Charles and Camilla award prizes to leading universities and colleges
Glasgow University thesaurus project recognised by Queen’s Anniversary Prize.
A decades-long effort to compile a historical thesaurus of English to aid the nation’s understanding of the language has earned a leading university a prestigious award.
The Prince of Wales and Duchess of Cornwall celebrated the achievements of Glasgow University and other academic institutions when they presented them with the Queen’s Anniversary Prizes for Higher and Further Education at Buckingham Palace.
Glasgow University was recognised for a 53-year project to compile more than 797,000 worlds into a two volume and online resource for language lovers and researchers alike, which maps the way English has been used over the past 1,000 years.
TRH presented awards to 21 UK universities & colleges, who are being recognised for a wide range of innovative work. pic.twitter.com/1oppTmNNvV— Clarence House (@ClarenceHouse) February 22, 2018
Also among the winners was the Institute of Cancer Research which has developed a drug for men with late stage prostate cancer and since 2005 has seen 10 drugs it has developed begin clinical trials.
Professor Marc Alexander, Glasgow University’s director of the thesaurus, said the project’s founder, Michael Samuels, was trying to overcome the shortfalls in dictionaries, where much of our knowledge of the language is based, which place words alphabetically and does not aid our understanding.
We have a way with words! Today we've been awarded a Queen's Anniversary Prize for our #WorldChangingResearch on the world’s first historical thesaurus.— University of Glasgow (@UofGlasgow) December 1, 2017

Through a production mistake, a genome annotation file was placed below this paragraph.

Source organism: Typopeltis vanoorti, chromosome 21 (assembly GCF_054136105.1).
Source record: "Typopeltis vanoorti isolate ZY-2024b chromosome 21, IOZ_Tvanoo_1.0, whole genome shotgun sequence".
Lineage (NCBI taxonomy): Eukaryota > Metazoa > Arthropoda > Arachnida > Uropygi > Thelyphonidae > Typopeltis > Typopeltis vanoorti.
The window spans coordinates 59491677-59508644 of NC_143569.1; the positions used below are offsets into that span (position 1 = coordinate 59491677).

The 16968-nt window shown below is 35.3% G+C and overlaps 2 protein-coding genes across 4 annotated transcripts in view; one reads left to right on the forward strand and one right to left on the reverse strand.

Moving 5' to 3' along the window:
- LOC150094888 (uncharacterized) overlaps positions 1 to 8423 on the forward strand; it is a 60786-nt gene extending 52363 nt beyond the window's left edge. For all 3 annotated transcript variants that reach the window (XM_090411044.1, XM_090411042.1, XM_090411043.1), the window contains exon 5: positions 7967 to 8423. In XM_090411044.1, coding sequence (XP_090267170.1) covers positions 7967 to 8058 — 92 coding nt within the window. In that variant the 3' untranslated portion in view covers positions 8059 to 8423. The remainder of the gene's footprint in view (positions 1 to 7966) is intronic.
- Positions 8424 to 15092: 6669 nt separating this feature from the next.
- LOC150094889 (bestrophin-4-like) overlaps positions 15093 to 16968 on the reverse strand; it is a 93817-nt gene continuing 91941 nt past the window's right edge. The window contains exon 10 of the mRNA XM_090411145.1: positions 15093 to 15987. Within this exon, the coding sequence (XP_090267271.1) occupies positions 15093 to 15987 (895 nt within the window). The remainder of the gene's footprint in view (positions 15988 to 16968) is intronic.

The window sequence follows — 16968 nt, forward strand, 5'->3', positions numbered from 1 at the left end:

👉 https://t.co/UQwvqppqiz pic.twitter.com/DnJa828ozL
He added: “If you rearrange everything we know according to the meaning, so all the words for red are together or the words for love or death, you start to see the connections and the important thing is we dated each word.
“So it’s not just ‘here’s 50 words for love’ it’s ‘here’s 50 words and here’s the exact date we know that word meant love.”
One of the professor’s undergraduate researchers Kyle Gunn, who is studying English language, joked that he had been working on rude words which past researchers had tried to ignore.
The Prince heard about the work being done at @ICR_London on pre-eminent work in cancer drugs discovery and @LivUni on drug design and safety with outstanding work in HIV, leukaemia and epilepsy. pic.twitter.com/c0hOL4OTmf— Clarence House (@ClarenceHouse) February 22, 2018
He said: “I spent a lot of time looking at the sexual intercourse category and because of the way a lot of words are recorded you don’t find a lot of the dirty ones in the earlier sources.”
The student said they were omitted from early dictionaries as compilers did not want readers to know the words existed.
He added: “Having worked in the sexual intercourse category there are not many that I can repeat, but Bawcock from 1599 is a good one.
“It’s a lot less dirtier than it sounds. It’s a term of endearment in the way you would use darling.”
Charles is chancellor of the University of Wales while Camilla has the same role with Aberdeen University and they spent more than an hour chatting to the winning university and institutions during a palace reception.
The Queen’s Anniversary Prizes are awarded every two years to universities and colleges who submit work judged to show excellence, innovation, impact and benefit for the institution itself and for people and society generally in the wider world.